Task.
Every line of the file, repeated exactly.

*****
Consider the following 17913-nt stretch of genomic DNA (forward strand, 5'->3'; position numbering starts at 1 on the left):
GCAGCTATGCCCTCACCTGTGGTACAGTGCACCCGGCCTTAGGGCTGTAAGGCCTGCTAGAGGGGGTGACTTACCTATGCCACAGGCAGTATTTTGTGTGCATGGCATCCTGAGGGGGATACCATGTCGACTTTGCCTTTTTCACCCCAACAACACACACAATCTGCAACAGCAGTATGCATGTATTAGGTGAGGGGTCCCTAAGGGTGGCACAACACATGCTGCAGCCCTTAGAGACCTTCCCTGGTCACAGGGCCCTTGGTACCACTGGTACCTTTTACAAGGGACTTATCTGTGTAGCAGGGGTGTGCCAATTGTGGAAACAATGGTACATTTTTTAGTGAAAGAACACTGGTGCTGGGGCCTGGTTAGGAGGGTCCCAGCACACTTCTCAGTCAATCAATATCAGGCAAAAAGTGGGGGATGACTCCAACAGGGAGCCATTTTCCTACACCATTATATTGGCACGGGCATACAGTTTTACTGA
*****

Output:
Consider the following 17913-nt stretch of genomic DNA (forward strand, 5'->3'; position numbering starts at 1 on the left):
GCAGCTATGCCCTCACCTGTGGTACAGTGCACCCGGCCTTAGGGCTGTAAGGCCTGCTAGAGGGGGTGACTTACCTATGCCACAGGCAGTATTTTGTGTGCATGGCATCCTGAGGGGGATACCATGTCGACTTTGCCTTTTTCACCCCAACAACACACACAATCTGCAACAGCAGTATGCATGTATTAGGTGAGGGGTCCCTAAGGGTGGCACAACACATGCTGCAGCCCTTAGAGACCTTCCCTGGTCACAGGGCCCTTGGTACCACTGGTACCTTTTACAAGGGACTTATCTGTGTAGCAGGGGTGTGCCAATTGTGGAAACAATGGTACATTTTTTAGTGAAAGAACACTGGTGCTGGGGCCTGGTTAGGAGGGTCCCAGCACACTTCTCAGTCAATCAATATCAGGCAAAAAGTGGGGGATGACTCCAACAGGGAGCCATTTTCCTACACCATTATATTGGCACGGGCATACAGTTTTACTGA